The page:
Market Snapshot


Gas prices have increased on average $.35 between April 28 and May 26, according to the latest data from the U.S. Department of Energy. The sentiment towards the increase in energy costs has been compounded by economic woes and a housing market that's hurting. According to a recent survey commissioned by SEMA during the first week of May, the cost of gas could be a deciding factor in when to buy a specialty-equipment part.

SEMA asked automotive enthusiasts—subscribers to automotive enthusiast magazines and automotive website visitors—if the price of gas has caused a delay in the purchase of custom parts and accessories for their vehicle. Half of the respondents stated that it did, followed by 46% that said no, and 4% were unsure. This is probably because higher gas prices are causing a decrease in the amount of discretionary money that enthusiasts have available and it is taking more time to save for a specialty-equipment part.

However, the same survey showed that automotive enthusiasts would have to be paying on average $4.94 at the pump to curb their specialty-equipment purchases. The specialty-equipment industry relies heavily on discretionary income and the enthusiasts that have income available to them to modify their vehicles and make other lifestyle enhancements. The average household income was $96,700, with more than 20% of the sample making more than $105,000 per year, according to the survey.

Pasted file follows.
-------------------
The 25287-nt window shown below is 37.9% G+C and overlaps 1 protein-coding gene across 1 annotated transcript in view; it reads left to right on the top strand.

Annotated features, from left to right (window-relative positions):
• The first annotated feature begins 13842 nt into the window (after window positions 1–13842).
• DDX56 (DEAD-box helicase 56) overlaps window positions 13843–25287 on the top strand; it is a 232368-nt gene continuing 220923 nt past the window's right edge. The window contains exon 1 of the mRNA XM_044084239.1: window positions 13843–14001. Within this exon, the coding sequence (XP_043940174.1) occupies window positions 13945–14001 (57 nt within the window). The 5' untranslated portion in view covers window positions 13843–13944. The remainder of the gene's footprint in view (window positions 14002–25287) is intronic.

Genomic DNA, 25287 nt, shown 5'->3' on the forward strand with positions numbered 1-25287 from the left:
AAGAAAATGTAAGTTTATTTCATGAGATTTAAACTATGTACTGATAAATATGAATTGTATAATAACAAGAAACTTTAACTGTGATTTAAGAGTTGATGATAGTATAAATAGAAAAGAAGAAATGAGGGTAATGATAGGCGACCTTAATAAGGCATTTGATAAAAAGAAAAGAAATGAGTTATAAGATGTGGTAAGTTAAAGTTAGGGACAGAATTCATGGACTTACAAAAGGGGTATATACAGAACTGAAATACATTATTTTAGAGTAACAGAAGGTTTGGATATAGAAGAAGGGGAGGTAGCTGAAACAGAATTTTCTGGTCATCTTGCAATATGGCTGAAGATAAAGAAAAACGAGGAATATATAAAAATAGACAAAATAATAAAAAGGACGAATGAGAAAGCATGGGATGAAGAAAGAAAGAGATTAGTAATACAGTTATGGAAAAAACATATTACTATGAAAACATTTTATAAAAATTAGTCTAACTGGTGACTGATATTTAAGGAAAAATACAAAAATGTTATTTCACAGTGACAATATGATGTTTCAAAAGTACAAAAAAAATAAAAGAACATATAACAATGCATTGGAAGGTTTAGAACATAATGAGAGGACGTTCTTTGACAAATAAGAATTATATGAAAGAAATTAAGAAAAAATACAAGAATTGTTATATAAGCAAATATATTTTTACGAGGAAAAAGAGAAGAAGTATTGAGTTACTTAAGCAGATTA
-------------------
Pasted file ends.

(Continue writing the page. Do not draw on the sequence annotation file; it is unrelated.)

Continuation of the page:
The Energy Information Administration is projecting a decrease in consumer demand for fossil fuel products.

According to the Energy Information Administration website, U.S. consumption of liquid fuels and other petroleum is expected to decline in 2008 by about 190,000 barrels/day as a result of the economic slowdown and high petroleum prices. After accounting for increased ethanol use, U.S. petroleum consumption is projected to fall by 330,000 barrels/day in 2008.”

Usually in an open market, consumer demand dictates product prices. Fuel costs have followed a different trend. Prices have been increasing as demand decreases.

Automotive customization is often associated as a lifestyle habit for enthusiasts, one that continues to be fueled despite rising fuel costs. Many enthusiasts look at personalizing their vehicles as long-term investments in helping to increase the overall performance, fuel economy and appearance of their vehicles.

Increasing gas prices may alter driving habits and cause some consumers to hold off purchases until economic conditions improve, however.

For more original SEMA market research, visit